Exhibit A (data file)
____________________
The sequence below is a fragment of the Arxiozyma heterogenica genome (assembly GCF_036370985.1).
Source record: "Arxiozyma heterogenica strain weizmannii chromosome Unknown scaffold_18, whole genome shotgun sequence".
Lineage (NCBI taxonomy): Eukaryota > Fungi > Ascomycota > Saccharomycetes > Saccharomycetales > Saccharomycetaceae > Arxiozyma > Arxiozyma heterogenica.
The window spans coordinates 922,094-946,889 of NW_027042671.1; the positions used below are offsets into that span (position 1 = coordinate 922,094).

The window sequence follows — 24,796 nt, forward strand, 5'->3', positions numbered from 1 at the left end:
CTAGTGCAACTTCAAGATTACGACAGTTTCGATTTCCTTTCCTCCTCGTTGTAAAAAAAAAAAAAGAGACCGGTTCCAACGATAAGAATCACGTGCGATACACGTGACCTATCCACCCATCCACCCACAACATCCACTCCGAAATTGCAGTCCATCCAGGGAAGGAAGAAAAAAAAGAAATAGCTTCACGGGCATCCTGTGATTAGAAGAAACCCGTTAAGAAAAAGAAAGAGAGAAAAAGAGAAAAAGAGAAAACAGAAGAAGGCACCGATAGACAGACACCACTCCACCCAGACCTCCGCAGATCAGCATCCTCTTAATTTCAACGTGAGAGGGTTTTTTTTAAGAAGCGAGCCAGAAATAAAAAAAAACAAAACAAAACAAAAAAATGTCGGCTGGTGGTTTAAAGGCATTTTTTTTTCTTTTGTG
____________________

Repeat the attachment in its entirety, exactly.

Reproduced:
The sequence below is a fragment of the Arxiozyma heterogenica genome (assembly GCF_036370985.1).
Source record: "Arxiozyma heterogenica strain weizmannii chromosome Unknown scaffold_18, whole genome shotgun sequence".
Lineage (NCBI taxonomy): Eukaryota > Fungi > Ascomycota > Saccharomycetes > Saccharomycetales > Saccharomycetaceae > Arxiozyma > Arxiozyma heterogenica.
The window spans coordinates 922,094-946,889 of NW_027042671.1; the positions used below are offsets into that span (position 1 = coordinate 922,094).

The window sequence follows — 24,796 nt, forward strand, 5'->3', positions numbered from 1 at the left end:
CTAGTGCAACTTCAAGATTACGACAGTTTCGATTTCCTTTCCTCCTCGTTGTAAAAAAAAAAAAAGAGACCGGTTCCAACGATAAGAATCACGTGCGATACACGTGACCTATCCACCCATCCACCCACAACATCCACTCCGAAATTGCAGTCCATCCAGGGAAGGAAGAAAAAAAAGAAATAGCTTCACGGGCATCCTGTGATTAGAAGAAACCCGTTAAGAAAAAGAAAGAGAGAAAAAGAGAAAAAGAGAAAACAGAAGAAGGCACCGATAGACAGACACCACTCCACCCAGACCTCCGCAGATCAGCATCCTCTTAATTTCAACGTGAGAGGGTTTTTTTTAAGAAGCGAGCCAGAAATAAAAAAAAACAAAACAAAACAAAAAAATGTCGGCTGGTGGTTTAAAGGCATTTTTTTTTCTTTTGTG